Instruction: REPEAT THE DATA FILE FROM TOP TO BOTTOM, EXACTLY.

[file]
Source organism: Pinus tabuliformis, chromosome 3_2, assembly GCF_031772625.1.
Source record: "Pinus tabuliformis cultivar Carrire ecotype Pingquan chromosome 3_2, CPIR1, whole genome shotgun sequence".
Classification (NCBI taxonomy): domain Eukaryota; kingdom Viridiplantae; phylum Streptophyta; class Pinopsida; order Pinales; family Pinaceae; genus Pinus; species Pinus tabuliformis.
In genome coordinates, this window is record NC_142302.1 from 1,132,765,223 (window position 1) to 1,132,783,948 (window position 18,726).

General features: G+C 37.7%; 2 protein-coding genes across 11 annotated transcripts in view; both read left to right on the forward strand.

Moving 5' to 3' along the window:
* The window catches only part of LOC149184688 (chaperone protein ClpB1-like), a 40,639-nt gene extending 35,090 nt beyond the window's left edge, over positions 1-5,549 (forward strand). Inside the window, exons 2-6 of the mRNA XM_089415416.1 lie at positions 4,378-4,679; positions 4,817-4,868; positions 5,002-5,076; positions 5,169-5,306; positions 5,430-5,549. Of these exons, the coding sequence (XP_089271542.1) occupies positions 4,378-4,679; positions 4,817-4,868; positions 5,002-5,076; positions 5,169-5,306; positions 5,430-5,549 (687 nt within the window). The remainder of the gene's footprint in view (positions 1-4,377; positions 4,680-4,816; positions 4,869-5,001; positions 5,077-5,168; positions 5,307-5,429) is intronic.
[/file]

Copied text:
Source organism: Pinus tabuliformis, chromosome 3_2, assembly GCF_031772625.1.
Source record: "Pinus tabuliformis cultivar Carrire ecotype Pingquan chromosome 3_2, CPIR1, whole genome shotgun sequence".
Classification (NCBI taxonomy): domain Eukaryota; kingdom Viridiplantae; phylum Streptophyta; class Pinopsida; order Pinales; family Pinaceae; genus Pinus; species Pinus tabuliformis.
In genome coordinates, this window is record NC_142302.1 from 1,132,765,223 (window position 1) to 1,132,783,948 (window position 18,726).

General features: G+C 37.7%; 2 protein-coding genes across 11 annotated transcripts in view; both read left to right on the forward strand.

Moving 5' to 3' along the window:
* The window catches only part of LOC149184688 (chaperone protein ClpB1-like), a 40,639-nt gene extending 35,090 nt beyond the window's left edge, over positions 1-5,549 (forward strand). Inside the window, exons 2-6 of the mRNA XM_089415416.1 lie at positions 4,378-4,679; positions 4,817-4,868; positions 5,002-5,076; positions 5,169-5,306; positions 5,430-5,549. Of these exons, the coding sequence (XP_089271542.1) occupies positions 4,378-4,679; positions 4,817-4,868; positions 5,002-5,076; positions 5,169-5,306; positions 5,430-5,549 (687 nt within the window). The remainder of the gene's footprint in view (positions 1-4,377; positions 4,680-4,816; positions 4,869-5,001; positions 5,077-5,168; positions 5,307-5,429) is intronic.